The presentation of Justice Carpio on “The Rule of Law in the West Philippine Sea” is a very helpful in understanding the case filed by the Philippines against China with the Arbitration Tribunal.  The four West Philippine Sea Arbitration Updates (May 2013, April, June and September 2014) of the Department of Foreign Affairs, and the paper “Arbitration 101: Philippines V. China” (January 2015) of UP College of Law Professor and IMLOS Director Jay L. Batongbacal track the progress of the case. All of these references are available online.

The first DFA Update described the filing of the case: “On 22 January 2013, the Philippines formally conveyed to China the Philippine Notification and Statement of Claim that challenges before the Arbitral Tribunal the validity of China’s nine-dash line claim to almost the entire SCS including the WPS and to desist from unlawful activities that violate the sovereign rights and jurisdiction of the Philippines under the 1982 UN Convention on the Law of the Sea (UNCLOS).

“This notification initiated the arbitral proceeding under Article 287 and Annex VII of UNCLOS. The Philippines has exhausted almost all political and diplomatic avenues for a peaceful negotiated settlement of its maritime dispute with China.

“China’s nine-dash line claim is contrary to UNCLOS and unlawful. The Philippines is requesting the Tribunal to, among others, (a) declare that China’s rights to maritime areas in the South China Sea, like the rights of the Philippines, are established by UNCLOS, and consist of its rights to a Territorial Sea and Contiguous Zone under Part II of UNCLOS, to an EEZ under part V, and to a Continental Shelf under Part VI; (b) declare that China’s maritime claims in the SCS based on its so-called nine-dash line are contrary to UNCLOS and invalid ; (c) require China to bring its domestic legislation into conformity with its obligations under UNCLOS; and (d) require China to desist from activities that violate the rights of the Philippines in its maritime domain in the WPS.”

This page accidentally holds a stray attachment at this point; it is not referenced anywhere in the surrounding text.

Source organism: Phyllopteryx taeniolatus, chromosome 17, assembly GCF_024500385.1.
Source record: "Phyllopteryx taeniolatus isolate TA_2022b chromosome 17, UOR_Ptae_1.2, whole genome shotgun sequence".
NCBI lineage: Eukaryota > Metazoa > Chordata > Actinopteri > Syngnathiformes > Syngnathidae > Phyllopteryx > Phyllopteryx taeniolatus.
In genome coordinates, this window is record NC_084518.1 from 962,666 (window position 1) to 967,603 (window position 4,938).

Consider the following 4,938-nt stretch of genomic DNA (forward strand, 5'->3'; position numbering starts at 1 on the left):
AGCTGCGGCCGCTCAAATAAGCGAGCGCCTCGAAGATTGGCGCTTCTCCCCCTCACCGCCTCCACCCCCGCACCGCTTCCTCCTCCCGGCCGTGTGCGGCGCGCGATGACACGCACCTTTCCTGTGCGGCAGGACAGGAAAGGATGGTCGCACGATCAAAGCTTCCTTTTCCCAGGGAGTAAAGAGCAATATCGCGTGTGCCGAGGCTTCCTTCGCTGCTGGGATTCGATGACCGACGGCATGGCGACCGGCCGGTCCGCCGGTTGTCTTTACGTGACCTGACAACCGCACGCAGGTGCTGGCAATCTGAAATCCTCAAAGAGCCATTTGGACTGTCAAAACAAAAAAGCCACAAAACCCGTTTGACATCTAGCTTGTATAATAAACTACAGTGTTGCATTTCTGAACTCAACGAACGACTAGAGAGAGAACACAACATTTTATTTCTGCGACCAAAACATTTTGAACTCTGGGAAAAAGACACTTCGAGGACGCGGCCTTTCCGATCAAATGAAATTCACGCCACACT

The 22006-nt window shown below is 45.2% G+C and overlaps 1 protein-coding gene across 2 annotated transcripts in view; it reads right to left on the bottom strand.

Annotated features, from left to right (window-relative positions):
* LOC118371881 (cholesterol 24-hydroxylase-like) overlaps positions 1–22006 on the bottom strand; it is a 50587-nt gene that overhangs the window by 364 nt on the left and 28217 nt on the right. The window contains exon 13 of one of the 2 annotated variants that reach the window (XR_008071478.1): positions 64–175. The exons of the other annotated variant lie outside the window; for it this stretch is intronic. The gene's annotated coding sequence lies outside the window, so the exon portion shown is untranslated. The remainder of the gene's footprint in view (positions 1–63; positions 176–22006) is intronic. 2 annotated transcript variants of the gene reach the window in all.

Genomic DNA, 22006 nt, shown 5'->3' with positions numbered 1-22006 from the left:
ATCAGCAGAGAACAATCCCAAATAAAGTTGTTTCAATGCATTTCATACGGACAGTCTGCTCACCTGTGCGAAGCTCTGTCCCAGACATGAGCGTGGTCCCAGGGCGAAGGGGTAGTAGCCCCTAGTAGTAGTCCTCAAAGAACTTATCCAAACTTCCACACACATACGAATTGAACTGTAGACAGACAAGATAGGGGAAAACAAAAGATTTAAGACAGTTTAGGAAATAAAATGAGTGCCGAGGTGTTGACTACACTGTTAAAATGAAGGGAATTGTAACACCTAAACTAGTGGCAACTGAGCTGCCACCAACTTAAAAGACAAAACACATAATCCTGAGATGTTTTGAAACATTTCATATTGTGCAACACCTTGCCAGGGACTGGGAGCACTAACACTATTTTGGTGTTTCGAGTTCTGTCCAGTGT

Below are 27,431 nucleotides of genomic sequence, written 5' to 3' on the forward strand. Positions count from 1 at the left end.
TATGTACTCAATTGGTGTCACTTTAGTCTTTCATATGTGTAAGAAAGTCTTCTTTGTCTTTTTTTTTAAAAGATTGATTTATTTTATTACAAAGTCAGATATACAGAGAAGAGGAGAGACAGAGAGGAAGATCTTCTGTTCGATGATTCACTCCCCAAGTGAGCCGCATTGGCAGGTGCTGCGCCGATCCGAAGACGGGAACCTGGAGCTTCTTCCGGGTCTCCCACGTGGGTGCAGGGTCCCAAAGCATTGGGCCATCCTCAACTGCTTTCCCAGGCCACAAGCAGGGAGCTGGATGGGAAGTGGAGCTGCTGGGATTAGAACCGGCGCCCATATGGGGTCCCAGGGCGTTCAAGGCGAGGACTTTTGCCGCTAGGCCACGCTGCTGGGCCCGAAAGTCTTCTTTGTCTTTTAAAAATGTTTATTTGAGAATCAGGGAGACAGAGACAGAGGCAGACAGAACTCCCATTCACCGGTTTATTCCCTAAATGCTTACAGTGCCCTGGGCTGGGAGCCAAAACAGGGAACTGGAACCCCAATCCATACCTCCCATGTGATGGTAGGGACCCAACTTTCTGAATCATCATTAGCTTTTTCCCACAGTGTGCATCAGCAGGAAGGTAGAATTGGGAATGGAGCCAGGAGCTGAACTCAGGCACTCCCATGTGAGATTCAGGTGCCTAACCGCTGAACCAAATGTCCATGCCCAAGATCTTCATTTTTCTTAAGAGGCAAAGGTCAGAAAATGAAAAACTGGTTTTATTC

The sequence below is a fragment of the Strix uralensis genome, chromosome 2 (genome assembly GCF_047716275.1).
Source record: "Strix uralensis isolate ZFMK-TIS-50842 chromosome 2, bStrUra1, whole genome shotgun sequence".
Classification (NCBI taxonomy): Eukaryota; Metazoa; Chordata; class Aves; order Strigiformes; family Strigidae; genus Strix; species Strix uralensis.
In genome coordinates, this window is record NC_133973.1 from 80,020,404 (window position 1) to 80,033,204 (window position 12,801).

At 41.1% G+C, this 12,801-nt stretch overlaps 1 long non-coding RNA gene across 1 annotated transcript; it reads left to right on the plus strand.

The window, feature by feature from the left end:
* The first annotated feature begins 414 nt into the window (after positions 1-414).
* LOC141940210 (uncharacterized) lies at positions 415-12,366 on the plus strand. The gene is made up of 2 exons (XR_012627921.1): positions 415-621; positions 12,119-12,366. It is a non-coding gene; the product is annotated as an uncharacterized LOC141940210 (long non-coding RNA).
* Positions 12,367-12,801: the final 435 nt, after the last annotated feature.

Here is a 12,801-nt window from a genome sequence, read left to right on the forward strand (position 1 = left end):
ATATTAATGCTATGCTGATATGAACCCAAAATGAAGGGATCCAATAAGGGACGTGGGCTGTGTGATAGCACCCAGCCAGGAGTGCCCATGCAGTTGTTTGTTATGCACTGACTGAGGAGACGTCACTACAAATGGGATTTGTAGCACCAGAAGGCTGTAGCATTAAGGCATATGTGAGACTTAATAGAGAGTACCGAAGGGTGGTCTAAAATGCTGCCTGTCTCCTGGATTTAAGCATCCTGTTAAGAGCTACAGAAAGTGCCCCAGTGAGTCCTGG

The subsequent DFA Updates reported on the progress of the case. In Justice Carpio’s brief summary:  “China has refused to participate; four of 5 arbitrators appointed by President of ITLOS [the first one was nominated by the Philippines]; the Rules of Procedures issued; Philippines filed Memorial by 30 March 2014 deadline – 4000 pages; China given deadline of 15 December 2014 to submit counter-memorial.”  

In his Arbitration 101, Batongbacal wrote of the status of the proceedings as of January 2015.  He mentioned that “China publicly released a position paper [on 07 December 2014] outlining its objections to the jurisdiction of the arbitral tribunal while reiterating that it was not participating in the proceedings.”  He also said that the Tribunal issued its third Procedural Order on 17 December 2015, and gave the Philippines until 15 March 2015 to “submit a supplemental submission on the Tribunal’s jurisdiction and the merits of the case, in particular to address the points raised by China’s position paper. After the submission, China will have a similar period of 90 days within which to file a response.”

Could there be decision within this year? 

No comments:

Post a Comment